Georgia: Voting machine doubts drive hand count in Spalding County | Mark Niesse/The Atlanta Journal-Constitution

n Spalding County, Georgia, a conservative exurb south of Atlanta, an audit involving a hand recount of ballots is underway despite no signs of miscounts or voting machine errors in the recent elections for mayor and the City Commission. The county election board, dominated by Republicans, initiated the hand recount, driven by deep distrust of Georgia’s voting machines. Spalding is one of six Republican-run counties in the state conducting labor-intensive audits of results from ballot scanners, a trend seen in conservative communities across the country that resist voting technology, particularly since the 2020 presidential election. Voting rights activists express concerns that manual audits, driven by suspicion, could undermine faith in elections rather than bolster it, even as investigations and recounts repeatedly debunk fraud suspicions. Read Article

Georgia: Constitutional challenge to voting machines set for trial early next year | Kate Brumback/Associated Press

A federal judge, U.S. District Judge Amy Totenberg, has ruled in a lawsuit challenging Georgia’s electronic voting system, determining that the question of major cybersecurity flaws violating voters’ constitutional rights will proceed to trial on January 9, 2024. The activists behind the suit advocate for replacing electronic voting machines with hand-marked paper ballots. Totenberg rejected the state’s request for a summary judgment, stating that there are “material facts in dispute” that must be addressed at trial. The judge urged the involved parties to collaborate on a resolution, emphasizing the importance of discussions, compromises, and legislative action to address challenges to the election system and democracy. Read Article

A third of Kansas election officials have quit because of harassment and conspiracy theories | Dylan Lysen/KCUR

The aftermath of the 2020 election and unsubstantiated claims of widespread voter fraud have led to a significant turnover of election officials in Kansas, with 35 of the state’s 109 officials resigning since 2020. The Kansas Legislature’s Special Committee on Elections has held hearings where advocates for election security changes argued that the state’s voting systems are not safe, but some officials, like Republican Harvey County Clerk Rick Piepho, say the committee is focusing on disinformation and unfounded conspiracy theories. The ongoing scrutiny and criticism of election officials, along with the stress of ensuring election security, are cited as factors contributing to the turnover, which is consistent with a national trend. Despite these challenges, election officials are preparing for the 2024 presidential election, recognizing the importance of their role in American democracy. Read Article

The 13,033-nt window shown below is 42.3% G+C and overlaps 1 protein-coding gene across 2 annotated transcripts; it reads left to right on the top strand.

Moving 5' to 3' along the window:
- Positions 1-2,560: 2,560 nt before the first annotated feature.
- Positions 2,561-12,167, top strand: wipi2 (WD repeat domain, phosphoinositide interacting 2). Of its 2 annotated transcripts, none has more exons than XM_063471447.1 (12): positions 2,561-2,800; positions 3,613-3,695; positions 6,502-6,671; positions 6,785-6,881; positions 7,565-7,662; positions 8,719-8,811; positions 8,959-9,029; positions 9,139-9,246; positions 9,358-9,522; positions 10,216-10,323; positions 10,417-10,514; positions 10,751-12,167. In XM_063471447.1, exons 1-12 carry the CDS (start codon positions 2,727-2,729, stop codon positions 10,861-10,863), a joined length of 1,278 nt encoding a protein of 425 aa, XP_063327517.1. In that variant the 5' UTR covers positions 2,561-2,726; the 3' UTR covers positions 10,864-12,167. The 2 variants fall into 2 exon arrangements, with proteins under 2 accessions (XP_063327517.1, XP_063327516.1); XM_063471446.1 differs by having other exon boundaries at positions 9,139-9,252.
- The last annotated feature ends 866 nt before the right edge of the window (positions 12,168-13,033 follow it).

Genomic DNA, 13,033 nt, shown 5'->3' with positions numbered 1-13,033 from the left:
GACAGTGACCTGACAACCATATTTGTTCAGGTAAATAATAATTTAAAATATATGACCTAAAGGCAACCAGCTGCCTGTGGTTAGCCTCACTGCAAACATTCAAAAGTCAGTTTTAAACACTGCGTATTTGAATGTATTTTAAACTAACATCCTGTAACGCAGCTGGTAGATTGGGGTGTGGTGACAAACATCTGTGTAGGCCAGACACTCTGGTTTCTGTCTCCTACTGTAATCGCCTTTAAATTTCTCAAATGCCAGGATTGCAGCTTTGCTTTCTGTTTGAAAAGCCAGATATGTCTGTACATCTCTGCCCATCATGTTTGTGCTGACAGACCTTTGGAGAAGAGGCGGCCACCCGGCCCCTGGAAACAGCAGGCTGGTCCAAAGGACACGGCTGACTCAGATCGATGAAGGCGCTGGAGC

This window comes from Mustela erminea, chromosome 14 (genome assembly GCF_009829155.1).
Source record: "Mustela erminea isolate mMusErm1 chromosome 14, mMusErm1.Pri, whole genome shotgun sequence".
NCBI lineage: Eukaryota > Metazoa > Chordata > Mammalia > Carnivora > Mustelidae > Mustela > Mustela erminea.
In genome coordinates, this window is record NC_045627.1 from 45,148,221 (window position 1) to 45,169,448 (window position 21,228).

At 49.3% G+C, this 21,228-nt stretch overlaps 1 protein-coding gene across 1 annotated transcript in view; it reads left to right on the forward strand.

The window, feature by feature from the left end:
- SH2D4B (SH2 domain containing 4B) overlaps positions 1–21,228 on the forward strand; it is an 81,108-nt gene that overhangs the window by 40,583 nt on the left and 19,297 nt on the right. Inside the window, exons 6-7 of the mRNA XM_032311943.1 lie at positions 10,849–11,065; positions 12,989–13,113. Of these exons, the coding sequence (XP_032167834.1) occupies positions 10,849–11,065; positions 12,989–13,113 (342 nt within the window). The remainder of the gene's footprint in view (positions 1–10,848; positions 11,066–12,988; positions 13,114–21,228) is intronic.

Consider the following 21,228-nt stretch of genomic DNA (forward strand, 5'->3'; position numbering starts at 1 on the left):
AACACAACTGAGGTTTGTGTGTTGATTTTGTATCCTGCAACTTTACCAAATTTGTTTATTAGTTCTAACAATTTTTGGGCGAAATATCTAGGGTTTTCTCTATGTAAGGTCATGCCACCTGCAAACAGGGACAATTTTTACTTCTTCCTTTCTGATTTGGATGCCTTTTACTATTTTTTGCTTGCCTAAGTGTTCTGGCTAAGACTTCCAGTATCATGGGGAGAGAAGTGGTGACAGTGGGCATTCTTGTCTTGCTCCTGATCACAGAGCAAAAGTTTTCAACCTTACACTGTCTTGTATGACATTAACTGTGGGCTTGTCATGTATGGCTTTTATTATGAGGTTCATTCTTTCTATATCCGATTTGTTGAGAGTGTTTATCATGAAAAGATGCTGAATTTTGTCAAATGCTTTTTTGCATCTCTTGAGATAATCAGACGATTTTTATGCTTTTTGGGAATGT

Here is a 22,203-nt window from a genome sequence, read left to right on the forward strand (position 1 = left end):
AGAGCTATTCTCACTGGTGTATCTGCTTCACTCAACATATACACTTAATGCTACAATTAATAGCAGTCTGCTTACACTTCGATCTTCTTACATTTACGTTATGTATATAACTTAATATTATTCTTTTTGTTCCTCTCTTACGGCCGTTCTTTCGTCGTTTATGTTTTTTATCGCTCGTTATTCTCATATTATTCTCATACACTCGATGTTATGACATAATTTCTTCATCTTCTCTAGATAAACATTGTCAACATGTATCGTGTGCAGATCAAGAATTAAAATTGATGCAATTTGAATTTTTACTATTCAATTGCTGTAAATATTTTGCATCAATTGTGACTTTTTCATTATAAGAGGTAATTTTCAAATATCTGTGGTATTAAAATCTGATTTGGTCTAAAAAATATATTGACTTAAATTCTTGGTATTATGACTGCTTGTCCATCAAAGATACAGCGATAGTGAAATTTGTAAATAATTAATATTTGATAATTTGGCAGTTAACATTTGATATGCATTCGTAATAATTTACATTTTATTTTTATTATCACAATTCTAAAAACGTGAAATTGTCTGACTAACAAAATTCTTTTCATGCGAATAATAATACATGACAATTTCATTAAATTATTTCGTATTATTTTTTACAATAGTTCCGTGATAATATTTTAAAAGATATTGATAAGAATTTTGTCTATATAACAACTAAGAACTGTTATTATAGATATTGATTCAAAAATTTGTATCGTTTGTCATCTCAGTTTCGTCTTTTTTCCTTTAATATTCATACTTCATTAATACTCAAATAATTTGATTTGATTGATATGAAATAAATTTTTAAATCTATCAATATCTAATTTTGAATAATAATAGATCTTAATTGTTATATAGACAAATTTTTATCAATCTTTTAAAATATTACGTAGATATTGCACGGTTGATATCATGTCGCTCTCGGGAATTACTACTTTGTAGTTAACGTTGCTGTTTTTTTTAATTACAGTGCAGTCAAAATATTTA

Kentucky: Issue with ExpressVote machines discussed during 2023 Election Recap at Fiscal Court | Spencer Mahon/Richmond Register

Madison County Clerk, Kenny Barger, addressed concerns raised about the county’s ExpressVote ballot marking devices during a county fiscal court meeting, explaining that voters attempting to make a straight-party selection were inadvertently hitting just above the Republican option due to touchscreen calibration issues. Barger emphasized that the reported errors did not result in incorrectly cast votes, and the machines were secure, cost-effective, and convenient. He acknowledged the need to rectify the trust issues stemming from the reported problems and pledged to ensure better accountability from vendors in the future. Read Article

The rural Michigan town fighting against rightwing conspiracy theories | Michigan | Alice Herman/The Guardian

Adams Township in Hillsdale county is facing political divisions, far-right influence, and concerns of potential violence leading up to the 2024 elections. The region has been marked by election conspiracy theories, with a faction called “America First Republicans” emerging from the Hillsdale county GOP. The former leader of the Christian Hutaree Militia, David Stone, now chairs this group. Adams Township recently removed a conspiracy theory-promoting clerk and a far-right supervisor, hoping for stability. The new clerk, Suzy Roberts, faces the dual challenge of navigating new statewide election policies for 2024 and countering false conspiracy theories. The transition comes amid a backdrop of threats, harassment, and tensions in the community, highlighting the broader issues surrounding election administration and security in politically divided areas. Read Article